Ahithophel advises Absalom to pursue David with twelve thousand men. Hushai advises Absalom against this, warning of David’s ferocity and military cunning. Hushai advises Absalom to raise a huge army from across all Israel, and for Absalom to go into battle personally. Absalom goes with Hushai’s plans, and David is warned. Ahitophel hangs himself when he sees his advice is not taken. David moves to Mahanaim, and Absalom follows him over the Jordan. Several friends meet David at Mahanaim with refreshments and provisions.
David puts the army under three captains, Joab, Abishai and Ittai. Absalom’s forces are defeated in the woods of Ephraim. Absalom is killed by Joab as he hangs from a tree, his head having been caught in thick boughs while he was riding on his donkey. David mourns for his son.
Victory celebrations turn into mourning. Joab rebukes David for his mourning. The tribes take counsel to bring the king back to Jerusalem. David makes Amasa captain in place of Joab. The returning king is met by Judah at Gilgal. Shimei is forgiven by David when he pleads for his life. Mephibosheth also meets David, and shows how he has been slandered by Ziba. David is met by one his followers, Barzillai, who is eighty, and blessed. The northern tribes feel excluded from the ceremonial welcome of David back to Jerusalem, and complain to Judah.
Sheba leads Israel against David – only Judah does not join it. David isolates the concubines Absalom lay with. David tells Amasa to assemble an army, but there is a delay, so David goes with Joab’s forces instead. Joab kills his rival Amasa, and commands David’s troops. Sheba is besieged in Hebel, and on the advice of a wise woman, the people of Hebel cut off Sheba’s head, and throw it over the wall to Joab. Joab’s forces return to Jerusalem. A list of David's civil and military officers is given.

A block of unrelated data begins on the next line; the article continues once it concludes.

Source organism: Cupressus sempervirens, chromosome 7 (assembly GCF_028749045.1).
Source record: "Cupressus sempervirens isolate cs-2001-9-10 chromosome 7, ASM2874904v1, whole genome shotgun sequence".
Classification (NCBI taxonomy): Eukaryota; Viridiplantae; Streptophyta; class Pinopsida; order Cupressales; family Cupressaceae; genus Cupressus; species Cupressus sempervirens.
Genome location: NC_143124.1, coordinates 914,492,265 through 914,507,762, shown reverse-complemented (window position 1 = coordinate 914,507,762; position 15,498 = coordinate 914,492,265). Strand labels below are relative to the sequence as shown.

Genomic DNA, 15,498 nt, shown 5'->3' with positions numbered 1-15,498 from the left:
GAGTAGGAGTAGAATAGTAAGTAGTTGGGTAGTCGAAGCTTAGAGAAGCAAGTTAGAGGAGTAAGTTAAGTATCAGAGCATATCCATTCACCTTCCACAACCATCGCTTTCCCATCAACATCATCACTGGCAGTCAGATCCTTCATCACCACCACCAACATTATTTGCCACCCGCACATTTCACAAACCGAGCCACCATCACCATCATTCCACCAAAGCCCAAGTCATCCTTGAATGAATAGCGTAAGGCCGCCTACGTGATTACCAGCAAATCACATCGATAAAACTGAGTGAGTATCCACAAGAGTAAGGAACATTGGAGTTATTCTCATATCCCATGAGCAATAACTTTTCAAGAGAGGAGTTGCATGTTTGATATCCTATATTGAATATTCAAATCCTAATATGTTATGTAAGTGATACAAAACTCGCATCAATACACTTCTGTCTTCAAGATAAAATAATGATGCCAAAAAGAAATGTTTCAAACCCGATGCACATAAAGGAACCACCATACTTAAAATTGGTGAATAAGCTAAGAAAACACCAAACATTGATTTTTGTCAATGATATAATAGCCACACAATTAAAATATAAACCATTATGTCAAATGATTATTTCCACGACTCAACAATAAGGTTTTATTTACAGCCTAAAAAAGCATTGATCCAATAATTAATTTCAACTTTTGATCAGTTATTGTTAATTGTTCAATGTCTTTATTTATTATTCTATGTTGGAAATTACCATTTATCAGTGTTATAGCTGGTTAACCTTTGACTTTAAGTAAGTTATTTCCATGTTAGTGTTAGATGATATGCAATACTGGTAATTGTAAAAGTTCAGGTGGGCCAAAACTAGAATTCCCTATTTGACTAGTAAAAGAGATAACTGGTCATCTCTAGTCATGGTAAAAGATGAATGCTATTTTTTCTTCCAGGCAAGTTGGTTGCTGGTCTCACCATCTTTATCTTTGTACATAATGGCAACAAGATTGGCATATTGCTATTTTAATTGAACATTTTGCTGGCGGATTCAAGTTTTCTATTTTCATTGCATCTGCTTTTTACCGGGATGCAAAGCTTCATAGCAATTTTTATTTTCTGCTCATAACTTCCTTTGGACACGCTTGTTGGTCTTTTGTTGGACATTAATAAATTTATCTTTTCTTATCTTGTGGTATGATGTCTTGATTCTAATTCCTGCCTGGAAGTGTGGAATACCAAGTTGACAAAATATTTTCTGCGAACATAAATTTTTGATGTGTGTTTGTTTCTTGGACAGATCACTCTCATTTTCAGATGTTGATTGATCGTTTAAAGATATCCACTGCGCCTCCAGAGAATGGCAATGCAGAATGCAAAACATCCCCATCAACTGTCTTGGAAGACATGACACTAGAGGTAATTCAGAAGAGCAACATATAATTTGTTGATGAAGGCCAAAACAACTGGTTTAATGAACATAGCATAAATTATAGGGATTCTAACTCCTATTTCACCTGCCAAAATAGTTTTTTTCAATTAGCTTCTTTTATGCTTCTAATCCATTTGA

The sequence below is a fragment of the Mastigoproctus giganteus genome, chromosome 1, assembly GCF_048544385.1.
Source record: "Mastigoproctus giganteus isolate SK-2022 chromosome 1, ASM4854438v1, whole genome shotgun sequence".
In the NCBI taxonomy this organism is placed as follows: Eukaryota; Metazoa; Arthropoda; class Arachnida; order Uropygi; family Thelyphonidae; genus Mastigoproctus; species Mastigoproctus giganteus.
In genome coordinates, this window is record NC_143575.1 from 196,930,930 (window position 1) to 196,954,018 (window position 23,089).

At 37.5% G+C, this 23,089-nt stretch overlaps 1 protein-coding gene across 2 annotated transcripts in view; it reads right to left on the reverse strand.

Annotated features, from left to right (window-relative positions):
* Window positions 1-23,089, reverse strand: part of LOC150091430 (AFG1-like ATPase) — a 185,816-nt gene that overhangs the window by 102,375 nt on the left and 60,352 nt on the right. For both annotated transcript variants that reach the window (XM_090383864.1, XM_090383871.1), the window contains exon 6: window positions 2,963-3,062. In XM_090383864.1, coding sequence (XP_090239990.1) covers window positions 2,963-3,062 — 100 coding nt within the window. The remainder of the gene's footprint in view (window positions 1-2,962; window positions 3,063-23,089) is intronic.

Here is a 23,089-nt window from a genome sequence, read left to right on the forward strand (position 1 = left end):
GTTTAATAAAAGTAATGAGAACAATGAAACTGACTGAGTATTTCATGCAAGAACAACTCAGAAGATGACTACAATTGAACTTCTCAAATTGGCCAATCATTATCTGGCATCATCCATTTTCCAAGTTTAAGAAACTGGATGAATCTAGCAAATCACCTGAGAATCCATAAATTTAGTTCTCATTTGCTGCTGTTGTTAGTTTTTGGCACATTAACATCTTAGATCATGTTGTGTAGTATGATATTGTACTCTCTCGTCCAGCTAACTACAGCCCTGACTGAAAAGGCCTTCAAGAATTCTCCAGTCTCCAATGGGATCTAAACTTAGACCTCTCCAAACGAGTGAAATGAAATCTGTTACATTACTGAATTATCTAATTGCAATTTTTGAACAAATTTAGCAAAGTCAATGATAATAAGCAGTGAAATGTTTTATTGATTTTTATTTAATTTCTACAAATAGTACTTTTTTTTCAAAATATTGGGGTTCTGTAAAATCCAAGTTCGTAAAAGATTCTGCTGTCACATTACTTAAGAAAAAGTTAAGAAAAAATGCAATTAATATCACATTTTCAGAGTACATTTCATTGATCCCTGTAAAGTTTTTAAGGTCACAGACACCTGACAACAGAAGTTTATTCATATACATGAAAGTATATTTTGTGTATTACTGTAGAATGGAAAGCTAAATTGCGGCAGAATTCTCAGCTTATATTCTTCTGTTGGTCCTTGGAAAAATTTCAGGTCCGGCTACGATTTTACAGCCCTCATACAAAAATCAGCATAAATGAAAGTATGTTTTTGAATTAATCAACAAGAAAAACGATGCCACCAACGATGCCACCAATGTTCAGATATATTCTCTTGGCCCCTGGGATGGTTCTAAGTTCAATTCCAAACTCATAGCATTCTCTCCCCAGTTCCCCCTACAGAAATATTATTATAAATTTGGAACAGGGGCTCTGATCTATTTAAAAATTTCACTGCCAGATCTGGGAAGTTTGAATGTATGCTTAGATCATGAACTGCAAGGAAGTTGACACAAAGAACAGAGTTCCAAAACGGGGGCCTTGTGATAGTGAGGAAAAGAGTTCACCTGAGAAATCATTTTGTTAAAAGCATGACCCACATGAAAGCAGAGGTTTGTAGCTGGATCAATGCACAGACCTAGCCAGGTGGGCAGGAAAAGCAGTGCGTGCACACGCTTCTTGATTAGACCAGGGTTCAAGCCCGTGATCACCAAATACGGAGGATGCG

Famine in Israel because Saul killed some Gibeonites (not recorded in 1 Samuel). David makes peace with Gibeonites (descended from the Amorites). The Gibeonites want to hang seven descendants of Saul at Gibeah. David agrees, but spares Mephibosheth because of his covanent with his father, Jonathan. Rizpah, the mother of two executed, watches the bodies through the whole of the time of harvest, to prevent them frown being devoured by animals. David is informed of Rizpah's conduct: he collects the bones of Saul and Jonathan from Jabesh Gilead, and buries them, along with the seven men that were hanged, in Zelah, in the land of Benjamin. There is a war between the Israelites and Philistines, and David is persuaded to retire from active duty. David’s men kill the Philistine Ishbi-Benob, and several other gigantic Philistines.
David writes song after God saves him from enemies: the Lord is my rock, fortress and deliverer. David has not departed from God’s statutes.
David’s last words: rulers must be just, like the light of the sun in the morning. Faith is expressed in the Davidic covenant. David’s leading soldiers are listed and briefly recounted. When he was in his cave at Adullam, he expresses a nostalgic wish to drink water from the well of Bethlehem. Three mighty men break through the Philistine camp and take some for him – and he offers it to the Lord.
David conducts a census, and thereby provokes the Lord to wrath. Joab questins the need for a census. David repents. Through the prophet Gad, God gives David three choices: seven years of famine, three months of feeling from enemies, or three days’ plague. An angel kills 70,000 and is restrained at the the threshing floor of Araunah the Jebusite. David offers to buy the floor from Araunah to build an altar. Araunah offers to give it freely, but David insists on buying it so his sacrifice has value. The plague is stopped.